I would use the Resilience Scale for Adults. According to the Smith-Osborne and Whitehill Bolton article, this RSA consists of 33-items that address six factors: positive perception of self, positive perception of future, social competence, structured style, family cohesion, and social resources. This scale will be beneficial because it hits all aspects of how we can forgive our self for the actions of our past, how we view our self, how we see our future and how society and our family will react to the new and improved person.
Smith-Osborne, A., & Whitehill Bolton, K. (2013). Assessing resilience: A review of measures across the
life course. Journal of evidence-based social work, 10(2), 111-126.
The case was about a 12-year-old Hispanic girl sexually molested by her father since the fourth grade until the sixth grade. The client had many stresses of continuing with school and being in the home with father. Osborne, A. (2007 pg. 152), “This theoretical framework addresses health development of at-risk populations, and overcoming stress and adversity to achieve functional outcomes either during a life stage, a specific trajectory (e.g., educational or deviancy), or throughout the life span”.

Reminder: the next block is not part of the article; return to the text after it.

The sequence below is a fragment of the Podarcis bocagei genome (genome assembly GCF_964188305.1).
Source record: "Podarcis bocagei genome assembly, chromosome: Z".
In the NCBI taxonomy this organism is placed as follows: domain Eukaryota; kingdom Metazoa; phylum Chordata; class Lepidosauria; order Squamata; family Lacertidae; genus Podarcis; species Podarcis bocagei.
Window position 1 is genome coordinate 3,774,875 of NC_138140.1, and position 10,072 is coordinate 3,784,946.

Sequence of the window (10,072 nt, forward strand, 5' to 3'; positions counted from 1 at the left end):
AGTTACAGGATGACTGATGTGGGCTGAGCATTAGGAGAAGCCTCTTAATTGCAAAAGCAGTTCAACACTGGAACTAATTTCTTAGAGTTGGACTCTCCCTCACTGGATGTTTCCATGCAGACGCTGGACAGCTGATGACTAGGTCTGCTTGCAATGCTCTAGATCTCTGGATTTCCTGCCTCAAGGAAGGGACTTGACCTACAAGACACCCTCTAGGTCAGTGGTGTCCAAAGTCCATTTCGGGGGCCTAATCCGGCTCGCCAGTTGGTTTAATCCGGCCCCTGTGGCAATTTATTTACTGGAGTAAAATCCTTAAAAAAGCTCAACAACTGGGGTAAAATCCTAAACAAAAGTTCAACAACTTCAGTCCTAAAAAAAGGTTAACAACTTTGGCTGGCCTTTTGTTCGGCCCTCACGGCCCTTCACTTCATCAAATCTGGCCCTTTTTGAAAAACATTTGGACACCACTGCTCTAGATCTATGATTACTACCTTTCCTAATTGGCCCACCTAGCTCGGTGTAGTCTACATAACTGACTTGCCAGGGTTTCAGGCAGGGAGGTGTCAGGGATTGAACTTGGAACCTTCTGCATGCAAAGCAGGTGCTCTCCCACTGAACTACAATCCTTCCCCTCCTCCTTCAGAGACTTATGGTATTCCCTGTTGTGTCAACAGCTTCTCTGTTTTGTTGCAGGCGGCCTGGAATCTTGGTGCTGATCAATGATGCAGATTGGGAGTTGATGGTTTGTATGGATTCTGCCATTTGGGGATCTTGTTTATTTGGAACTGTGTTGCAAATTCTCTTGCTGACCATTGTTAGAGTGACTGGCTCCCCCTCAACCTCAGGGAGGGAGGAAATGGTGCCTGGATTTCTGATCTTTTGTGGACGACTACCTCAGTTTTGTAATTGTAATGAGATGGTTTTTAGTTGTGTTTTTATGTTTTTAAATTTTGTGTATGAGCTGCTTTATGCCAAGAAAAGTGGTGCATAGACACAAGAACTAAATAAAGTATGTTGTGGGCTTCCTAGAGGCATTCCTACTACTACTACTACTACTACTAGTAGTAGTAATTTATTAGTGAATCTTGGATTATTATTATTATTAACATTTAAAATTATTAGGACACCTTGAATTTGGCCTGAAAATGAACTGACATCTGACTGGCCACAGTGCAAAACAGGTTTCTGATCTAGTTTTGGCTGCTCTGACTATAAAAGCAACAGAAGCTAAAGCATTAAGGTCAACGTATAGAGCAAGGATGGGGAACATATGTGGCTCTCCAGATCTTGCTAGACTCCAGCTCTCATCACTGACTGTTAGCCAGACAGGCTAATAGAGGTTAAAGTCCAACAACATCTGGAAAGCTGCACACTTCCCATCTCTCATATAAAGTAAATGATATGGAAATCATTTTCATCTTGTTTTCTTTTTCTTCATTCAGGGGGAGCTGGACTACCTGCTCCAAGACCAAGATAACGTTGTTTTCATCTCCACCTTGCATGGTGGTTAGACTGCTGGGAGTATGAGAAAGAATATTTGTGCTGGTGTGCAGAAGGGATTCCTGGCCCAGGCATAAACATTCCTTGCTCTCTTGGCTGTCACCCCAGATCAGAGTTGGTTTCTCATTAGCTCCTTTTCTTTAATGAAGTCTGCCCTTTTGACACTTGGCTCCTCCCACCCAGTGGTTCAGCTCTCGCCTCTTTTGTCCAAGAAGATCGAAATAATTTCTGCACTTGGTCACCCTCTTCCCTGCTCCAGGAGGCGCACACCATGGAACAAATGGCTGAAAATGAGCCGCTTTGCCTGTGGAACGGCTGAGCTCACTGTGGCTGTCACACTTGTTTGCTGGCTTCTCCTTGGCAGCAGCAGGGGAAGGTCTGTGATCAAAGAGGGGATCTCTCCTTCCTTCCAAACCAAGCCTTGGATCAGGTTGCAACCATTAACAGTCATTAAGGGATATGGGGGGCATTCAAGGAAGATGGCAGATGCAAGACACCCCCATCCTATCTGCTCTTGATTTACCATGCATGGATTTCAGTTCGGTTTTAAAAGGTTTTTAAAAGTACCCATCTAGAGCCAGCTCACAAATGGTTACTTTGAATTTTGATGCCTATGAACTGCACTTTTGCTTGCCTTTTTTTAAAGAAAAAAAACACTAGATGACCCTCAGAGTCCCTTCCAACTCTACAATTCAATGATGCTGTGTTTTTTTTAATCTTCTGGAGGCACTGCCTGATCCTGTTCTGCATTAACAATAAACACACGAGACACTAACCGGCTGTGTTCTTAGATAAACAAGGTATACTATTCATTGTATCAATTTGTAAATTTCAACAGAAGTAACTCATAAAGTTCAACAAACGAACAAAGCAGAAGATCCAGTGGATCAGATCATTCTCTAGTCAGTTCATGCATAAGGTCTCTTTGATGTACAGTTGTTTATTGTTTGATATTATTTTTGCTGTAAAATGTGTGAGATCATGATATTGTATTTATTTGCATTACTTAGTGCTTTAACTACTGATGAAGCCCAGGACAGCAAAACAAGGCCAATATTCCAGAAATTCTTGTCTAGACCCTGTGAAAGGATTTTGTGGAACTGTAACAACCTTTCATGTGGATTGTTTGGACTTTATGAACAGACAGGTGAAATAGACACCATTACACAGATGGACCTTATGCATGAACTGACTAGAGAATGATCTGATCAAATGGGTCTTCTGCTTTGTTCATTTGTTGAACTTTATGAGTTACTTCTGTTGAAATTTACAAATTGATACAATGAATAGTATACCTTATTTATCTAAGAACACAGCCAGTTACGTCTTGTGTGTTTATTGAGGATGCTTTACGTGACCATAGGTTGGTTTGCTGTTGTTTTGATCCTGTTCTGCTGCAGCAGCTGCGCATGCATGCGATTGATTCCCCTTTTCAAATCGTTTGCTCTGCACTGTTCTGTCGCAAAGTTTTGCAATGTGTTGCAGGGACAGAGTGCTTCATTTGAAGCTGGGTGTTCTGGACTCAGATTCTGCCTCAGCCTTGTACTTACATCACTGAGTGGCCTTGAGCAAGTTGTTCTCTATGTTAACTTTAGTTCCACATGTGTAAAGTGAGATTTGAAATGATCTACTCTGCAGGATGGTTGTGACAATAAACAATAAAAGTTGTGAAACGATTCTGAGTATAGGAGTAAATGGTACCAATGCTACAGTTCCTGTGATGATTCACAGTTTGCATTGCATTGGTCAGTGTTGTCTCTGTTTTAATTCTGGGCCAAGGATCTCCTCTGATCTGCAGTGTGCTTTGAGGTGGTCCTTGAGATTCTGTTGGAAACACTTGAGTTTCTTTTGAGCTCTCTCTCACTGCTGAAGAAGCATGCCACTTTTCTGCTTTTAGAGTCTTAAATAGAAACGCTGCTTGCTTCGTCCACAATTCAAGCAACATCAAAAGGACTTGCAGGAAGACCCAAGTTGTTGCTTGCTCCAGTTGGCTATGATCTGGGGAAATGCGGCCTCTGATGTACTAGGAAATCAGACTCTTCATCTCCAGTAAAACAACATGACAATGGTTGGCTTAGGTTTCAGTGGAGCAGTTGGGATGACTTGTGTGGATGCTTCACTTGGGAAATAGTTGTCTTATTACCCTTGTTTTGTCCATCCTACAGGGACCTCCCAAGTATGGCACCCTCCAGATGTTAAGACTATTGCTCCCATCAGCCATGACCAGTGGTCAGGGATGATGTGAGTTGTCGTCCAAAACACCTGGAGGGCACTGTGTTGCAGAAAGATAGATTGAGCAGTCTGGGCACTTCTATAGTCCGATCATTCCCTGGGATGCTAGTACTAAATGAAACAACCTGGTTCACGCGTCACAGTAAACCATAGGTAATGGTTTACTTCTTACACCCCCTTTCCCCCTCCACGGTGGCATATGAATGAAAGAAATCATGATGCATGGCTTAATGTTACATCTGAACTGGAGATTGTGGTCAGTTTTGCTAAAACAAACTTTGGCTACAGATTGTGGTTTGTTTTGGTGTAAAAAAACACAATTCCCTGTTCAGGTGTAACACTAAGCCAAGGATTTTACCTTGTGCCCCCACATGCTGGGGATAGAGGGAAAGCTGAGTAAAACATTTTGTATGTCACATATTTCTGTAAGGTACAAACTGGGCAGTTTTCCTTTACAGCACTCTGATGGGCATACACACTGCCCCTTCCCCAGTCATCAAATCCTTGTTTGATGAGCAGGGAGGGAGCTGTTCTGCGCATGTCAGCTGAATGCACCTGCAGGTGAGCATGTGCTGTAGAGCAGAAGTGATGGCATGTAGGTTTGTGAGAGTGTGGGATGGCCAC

An intervention I would implement would be social support for the client. An example of this would be connecting the client to a mentor on the school site and able to visit outside of school time to do positive therapy activities with the client. Activities would be to uplift the student self-respect, trust, self-esteem, and counseling. “(2007 pg. 157), “Resilience among children,
Adolescents and young adults have found positive relationships between spirituality, social support, and social capital.”
The chosen instrument is Read (2006), due to its focus of personal & social competence, family cohesion and social resources. (Smith-Osborne, A., & Whitehill Bolton K. (2013). This instrument was researched and studied on around the same age and sex. The instrument showed data based on short mood, feelings, and the Read intervention was stated to appear reliable and valid. (2013)
Smith-Osbourne, A. (2007). Life Span and resiliency theory: A critical review. Advances in Social Work, 8(1), 152-168. Retrieved from http://advancesinsocialwork.iupui.edu/index.php/advancesinsocialwork/article/view/138
Smith-Osborne, A., & Whitehill Bolton K. (2013). Assessing resilience: A review of measures across the life course. Journal of Evidence-Based Social Work, 10(2), 111–126. doi:10.1080/15433714.2011.597305